Marvin Repinski: When the stones say ‘thank you’
Published 5:35 pm Friday, November 18, 2022
Come to him, a living stone, though rejected by mortals yet chosen and precious in God’s sight, and like living stones, let yourselves be built into a spiritual house. — The Bible — 1 Peter 2:4-5
My thoughts are about the hurt and of the actions of revenge and the suffering caused by people in acts of “getting even.” To react with a destructive spirit when we experience the hateful and cheating behavior that is vented on us, needs a response of silence, keeping the trial to ourselves or certainly not going on the attack!
After writing 11 chapters of glorious theology about our salvation in Christ, the disciple Paul offers very practical response we are called to make. He describes a passionate life full of enough discernment, we are to turn sharply from evil and to pursue instead ardent concern for others:
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Let love be genuine; hate what is evil, hold fast to what is good; love one another with mutual affection; outdo one another in showing honor. Do not lag in zeal, be ardent in spirit, serve the Lord. Rejoice in hope, be patient in suffering, persevere in prayer. Contribute to the needs of the saints; extend hospitality to strangers. — Romans 12:9-13.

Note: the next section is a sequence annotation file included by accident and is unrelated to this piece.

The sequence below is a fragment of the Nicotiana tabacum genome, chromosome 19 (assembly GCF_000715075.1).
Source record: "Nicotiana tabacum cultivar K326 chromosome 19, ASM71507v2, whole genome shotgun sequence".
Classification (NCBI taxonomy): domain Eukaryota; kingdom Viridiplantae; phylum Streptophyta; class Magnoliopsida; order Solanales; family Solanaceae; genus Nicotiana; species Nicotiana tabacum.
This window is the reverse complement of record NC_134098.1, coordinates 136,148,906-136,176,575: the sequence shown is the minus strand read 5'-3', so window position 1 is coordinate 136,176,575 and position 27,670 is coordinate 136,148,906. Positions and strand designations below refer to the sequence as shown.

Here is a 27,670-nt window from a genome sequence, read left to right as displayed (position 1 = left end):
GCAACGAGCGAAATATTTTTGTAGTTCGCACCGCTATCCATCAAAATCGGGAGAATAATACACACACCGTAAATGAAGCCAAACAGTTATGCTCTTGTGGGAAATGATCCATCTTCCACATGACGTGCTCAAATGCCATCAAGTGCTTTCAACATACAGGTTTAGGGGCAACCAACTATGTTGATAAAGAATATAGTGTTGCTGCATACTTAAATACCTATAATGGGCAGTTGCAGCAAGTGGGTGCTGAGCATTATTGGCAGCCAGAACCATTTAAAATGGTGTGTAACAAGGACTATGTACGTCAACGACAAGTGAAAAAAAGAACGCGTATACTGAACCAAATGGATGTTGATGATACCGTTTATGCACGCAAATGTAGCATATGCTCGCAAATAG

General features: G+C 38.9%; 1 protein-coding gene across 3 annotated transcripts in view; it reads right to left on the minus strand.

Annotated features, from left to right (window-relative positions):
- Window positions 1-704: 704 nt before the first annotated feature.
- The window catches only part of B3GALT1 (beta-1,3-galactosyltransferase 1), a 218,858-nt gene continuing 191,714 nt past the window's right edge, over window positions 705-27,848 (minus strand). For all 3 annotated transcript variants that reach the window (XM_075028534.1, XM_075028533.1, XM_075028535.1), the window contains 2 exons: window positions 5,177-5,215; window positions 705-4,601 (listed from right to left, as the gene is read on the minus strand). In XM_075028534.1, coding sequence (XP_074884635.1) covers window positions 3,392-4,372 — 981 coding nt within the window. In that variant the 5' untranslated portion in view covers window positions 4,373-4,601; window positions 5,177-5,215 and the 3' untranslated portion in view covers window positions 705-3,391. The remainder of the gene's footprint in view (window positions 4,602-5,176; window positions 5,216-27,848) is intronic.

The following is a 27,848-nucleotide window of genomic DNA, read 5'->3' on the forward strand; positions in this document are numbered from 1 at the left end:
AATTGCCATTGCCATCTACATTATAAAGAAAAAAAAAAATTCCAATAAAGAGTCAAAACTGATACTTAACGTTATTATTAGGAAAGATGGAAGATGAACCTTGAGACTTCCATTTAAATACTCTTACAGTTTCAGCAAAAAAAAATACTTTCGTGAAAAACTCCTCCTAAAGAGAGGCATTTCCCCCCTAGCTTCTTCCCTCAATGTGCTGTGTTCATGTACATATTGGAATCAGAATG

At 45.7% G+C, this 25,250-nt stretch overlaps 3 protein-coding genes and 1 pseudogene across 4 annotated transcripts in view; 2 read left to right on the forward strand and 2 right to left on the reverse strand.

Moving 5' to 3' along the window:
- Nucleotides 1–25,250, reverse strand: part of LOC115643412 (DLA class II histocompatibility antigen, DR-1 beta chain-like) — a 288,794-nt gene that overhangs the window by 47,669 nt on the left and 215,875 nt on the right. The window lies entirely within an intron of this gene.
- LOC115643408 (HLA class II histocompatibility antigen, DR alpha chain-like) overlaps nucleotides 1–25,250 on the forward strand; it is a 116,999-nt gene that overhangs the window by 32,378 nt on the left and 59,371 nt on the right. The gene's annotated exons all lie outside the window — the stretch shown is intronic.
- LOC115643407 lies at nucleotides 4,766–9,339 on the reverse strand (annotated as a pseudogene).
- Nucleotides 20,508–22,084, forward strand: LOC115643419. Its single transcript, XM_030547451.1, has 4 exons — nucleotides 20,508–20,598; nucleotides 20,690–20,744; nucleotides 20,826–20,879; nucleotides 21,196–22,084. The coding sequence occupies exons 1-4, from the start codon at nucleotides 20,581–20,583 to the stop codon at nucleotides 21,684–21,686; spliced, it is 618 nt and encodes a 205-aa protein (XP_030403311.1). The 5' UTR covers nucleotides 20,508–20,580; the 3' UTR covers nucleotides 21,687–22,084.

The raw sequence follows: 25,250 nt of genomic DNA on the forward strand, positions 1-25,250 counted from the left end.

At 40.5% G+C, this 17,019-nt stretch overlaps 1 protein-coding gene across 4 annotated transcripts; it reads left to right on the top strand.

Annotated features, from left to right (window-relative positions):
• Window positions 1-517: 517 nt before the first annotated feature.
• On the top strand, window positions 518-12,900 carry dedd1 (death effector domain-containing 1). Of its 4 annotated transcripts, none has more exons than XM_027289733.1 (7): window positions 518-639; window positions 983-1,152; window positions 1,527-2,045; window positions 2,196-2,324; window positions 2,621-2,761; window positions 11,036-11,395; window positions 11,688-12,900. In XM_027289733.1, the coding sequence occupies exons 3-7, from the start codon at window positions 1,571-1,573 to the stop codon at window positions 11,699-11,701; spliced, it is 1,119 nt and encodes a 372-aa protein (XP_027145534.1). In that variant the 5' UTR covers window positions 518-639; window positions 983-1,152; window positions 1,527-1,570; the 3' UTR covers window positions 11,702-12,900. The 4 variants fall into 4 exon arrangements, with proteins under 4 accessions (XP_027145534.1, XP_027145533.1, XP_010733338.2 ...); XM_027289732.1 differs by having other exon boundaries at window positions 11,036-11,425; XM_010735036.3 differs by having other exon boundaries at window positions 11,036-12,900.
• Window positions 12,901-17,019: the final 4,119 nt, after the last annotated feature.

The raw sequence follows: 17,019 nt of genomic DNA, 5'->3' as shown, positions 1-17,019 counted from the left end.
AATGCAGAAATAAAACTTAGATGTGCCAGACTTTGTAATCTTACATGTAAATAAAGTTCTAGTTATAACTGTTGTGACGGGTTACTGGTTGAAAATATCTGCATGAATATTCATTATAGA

It is often said that Thanksgiving is Thanks-living, and its a human project to prompt our attitudes all year long. In the book by Arthur Compton, a scientist, I found this statement: “The recognition of a kind of kinship with the Creator-God is for me a matter of vital importance. The opportunity to share —- the shaping of the conditions of life is a tremendous challenge and the great responsibility that comes with freedom.” I lift out this manner of commitment applying my words Thanks-Living!”
Dr. Compton as he shares his faith, led a life that was not always a garden of sunflower. He also knew those who only turned the other way when he shared his convictions. His world is our world; dark forces and sinister programs may haunt our efforts to establish truth and hope as we see it.
Again turning to the wisdom of St. Paul. we may be edified. In this context, Paul goes on to describe how we are to deal with the hostility we receive in our lives.
Bless those who persecute you; bless and do not curse them. Do not repay anyone evil for evil, but take thought for what is noble in the sight of all. If it is possible, so far as it depends on you, live peaceably with all. Beloved, never avenge yourselves, but leave room for the wrath of God; for it is written, “Vengeance is mine, I will repay, says the Lord.” No, “if your enemies are hungry, feed them; if they are thirsty, give them something to drink; for by doing this, you will heap burning coals on their heads.” Do not be overcome by evil, but overcome evil with good. — Romans 12:14-17.